Workstation Motherboard recomendation

I am building a number of Auto Cad 3d Design/Render systems and I have a question on what a good motherboard would be. Will a high end DFI or ASUS board be a good choice or are the dedicated workstation boards that are more stable? If you know of a workstation board that would be good please post it as all I really know about is the gamming stuff.

Systems specs (subject to change):
Single Opteron 2.4gh Duel core processor
4gb ECC Ram
Nvidia Quadro 3450
2x 75gb Raptor Drives Raid 0
1x 200gb drive for backups
400w powersupply
Plextor DVD writer

Thanks for the help.
13 answers Last reply
More about workstation motherboard recomendation
  1. DFI Lanparty UT series, either the Ultra or Expert make great workstation boards. Kinda pricey but worth it IMO.
  2. This would be my rig if I had a choice.
    Let me preface this by saying that many of these items are given by inspiration of the article on Tom's Hardware about the D805 Overclocking.

    Asus P5WD2-WS Premium (Very Nice Very Stable, ON board sata raid5) 229$ NewEgg
    Intel D920 2.8Ghz 2mbx2 Cache OEM 192$ NewEgg
    Zaleman CNPS9500 AT $65 NewEgg
    2x CT2KIT12872AA53E Crucial DDR2 PC2-4200 • CL=4 • UNBUFFERED • ECC • DDR2-533 • 1.8V • 128Meg x 72 $244 Ea
    3x (for raid 5) Seagate NL35 SATA 250GB Server Grade $114 ea NewEgg
    Zaleman 460W PS $107 NewEgg
    Plextor DVDRW is fine.

    Maul that over in your head. I'm not a big Intel person but, Bert Töpelt, Daniel Schuhmann & Frank Völkel sold me on the value of the D Intel's. The reason I'm recommending the D920 instead of the D805 is that its price is comparable but it has more cache and you wouldn't have to over clock it to get some good stable performance.

    I'd be in awe of this system.

    Good luck
  3. sounds like a great system.

    i have a retired Tyan (workstation) motherboard that i bought to go with a SCSI controller that i bought to go with a SCSI-160 drive about 3 years ago. i love it, but - it's expensive. eats a lot of electricity too.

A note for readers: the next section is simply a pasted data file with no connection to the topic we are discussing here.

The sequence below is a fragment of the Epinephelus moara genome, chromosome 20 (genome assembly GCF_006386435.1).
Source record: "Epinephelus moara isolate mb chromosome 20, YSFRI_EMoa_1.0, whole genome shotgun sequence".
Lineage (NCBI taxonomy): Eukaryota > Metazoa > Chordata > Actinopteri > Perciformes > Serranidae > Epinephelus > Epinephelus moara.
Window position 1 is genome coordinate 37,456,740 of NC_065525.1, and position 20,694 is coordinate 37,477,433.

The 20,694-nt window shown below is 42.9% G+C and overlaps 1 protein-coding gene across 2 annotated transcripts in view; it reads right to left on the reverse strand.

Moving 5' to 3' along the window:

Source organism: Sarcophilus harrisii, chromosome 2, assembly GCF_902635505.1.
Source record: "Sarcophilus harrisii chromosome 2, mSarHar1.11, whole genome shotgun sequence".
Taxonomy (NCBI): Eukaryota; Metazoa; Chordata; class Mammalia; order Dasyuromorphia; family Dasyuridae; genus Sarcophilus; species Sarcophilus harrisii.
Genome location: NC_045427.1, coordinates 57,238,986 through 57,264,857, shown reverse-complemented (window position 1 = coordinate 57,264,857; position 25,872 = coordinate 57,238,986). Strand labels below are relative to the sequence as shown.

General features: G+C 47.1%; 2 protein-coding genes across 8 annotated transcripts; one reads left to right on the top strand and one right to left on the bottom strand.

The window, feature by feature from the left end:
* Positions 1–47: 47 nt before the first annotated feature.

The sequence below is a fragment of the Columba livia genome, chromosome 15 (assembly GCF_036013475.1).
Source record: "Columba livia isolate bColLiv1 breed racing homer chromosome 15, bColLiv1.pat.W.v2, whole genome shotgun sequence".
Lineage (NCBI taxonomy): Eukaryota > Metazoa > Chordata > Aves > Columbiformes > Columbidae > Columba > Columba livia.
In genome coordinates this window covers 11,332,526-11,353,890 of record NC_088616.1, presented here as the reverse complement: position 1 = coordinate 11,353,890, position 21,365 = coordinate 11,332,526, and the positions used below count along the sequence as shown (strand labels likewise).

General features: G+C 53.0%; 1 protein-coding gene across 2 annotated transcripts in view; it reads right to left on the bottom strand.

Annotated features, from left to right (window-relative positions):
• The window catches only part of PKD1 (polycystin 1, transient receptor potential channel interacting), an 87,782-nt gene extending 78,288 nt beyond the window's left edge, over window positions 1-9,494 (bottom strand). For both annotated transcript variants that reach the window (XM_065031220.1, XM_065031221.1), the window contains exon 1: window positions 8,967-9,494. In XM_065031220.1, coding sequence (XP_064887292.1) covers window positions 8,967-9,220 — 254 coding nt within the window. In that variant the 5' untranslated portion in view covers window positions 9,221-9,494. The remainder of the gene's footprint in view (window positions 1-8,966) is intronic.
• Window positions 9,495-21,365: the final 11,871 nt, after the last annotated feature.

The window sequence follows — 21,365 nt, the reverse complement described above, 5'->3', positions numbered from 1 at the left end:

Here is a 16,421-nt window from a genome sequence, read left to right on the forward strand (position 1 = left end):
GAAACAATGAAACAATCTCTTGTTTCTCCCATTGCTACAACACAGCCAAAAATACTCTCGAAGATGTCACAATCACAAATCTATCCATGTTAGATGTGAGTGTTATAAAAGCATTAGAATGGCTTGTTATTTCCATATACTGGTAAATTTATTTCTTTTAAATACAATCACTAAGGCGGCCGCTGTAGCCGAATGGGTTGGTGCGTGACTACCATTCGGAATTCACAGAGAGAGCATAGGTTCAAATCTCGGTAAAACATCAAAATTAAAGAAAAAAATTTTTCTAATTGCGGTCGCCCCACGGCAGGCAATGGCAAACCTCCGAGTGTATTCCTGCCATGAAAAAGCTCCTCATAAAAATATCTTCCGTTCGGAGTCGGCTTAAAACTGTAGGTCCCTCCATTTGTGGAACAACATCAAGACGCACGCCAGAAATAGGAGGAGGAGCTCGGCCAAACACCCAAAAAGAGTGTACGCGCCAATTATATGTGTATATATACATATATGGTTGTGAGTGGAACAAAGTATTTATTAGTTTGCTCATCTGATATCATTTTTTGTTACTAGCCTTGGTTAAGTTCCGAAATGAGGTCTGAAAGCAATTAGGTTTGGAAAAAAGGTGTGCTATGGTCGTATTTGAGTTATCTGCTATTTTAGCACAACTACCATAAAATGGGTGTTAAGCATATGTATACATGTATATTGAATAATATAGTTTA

i have a little CAD experience. (starting in 1988, currently training on 3D studio max, background in engineering CAD).

    the ECC RAM correlates to a dual processor system (e.g. xeon or opteron 940). it's understood that you want to minimize crashes & freezes - i think you can do this with "normal" RAM, DDR in this case, for example the OCZ DDR Platinum.

    i just bought a dual-CPU opteron system, so far just using it to back up the Max system. it slurps the files off the Asus P5GD that runs Max. that is, copies files in 10 GB chunks without blinking, drag and drop 10 GB as easy as if it were 100 MB. normally backing up is not fun, but when it's got that neck-snapping whip-cracking acceleration, then it's kind of fun.

    i think the Asus motherboards that have the 8-phase power, the Asus A8N32 for example, are a good candidate for your system.

    i used a mATX motherboard from MSI for my own dual-core Opteron system, but you're talking full-size ATX or maybe E-ATX, sounds like.

    Asus P5WD2-WS Premium - one of the things that makes it a great MB, the 8 phase power. not just a marketing gimmick, notably more stable voltages under heavy load. same for the Asus P5N32.

    those 2 intel systems (supposedly) share the power-processing part of their designs with the Asus A8N32.

    gaming is not a bad background since it is CPU and GPU intensive. the CAD system is not quite so GPU intensive. i think the expensive CAD cards are un-necessary, a way to make money off nervous engineering managers.

    i use an Asus X850XT on my Max system, very rarely hiccups. under $200 at last glance, $400 if you buy it from Asus.
  4. One of the things I'd like to clear up is that the A8N32-SLI Deluxe is the AMD board with the 8 phase power.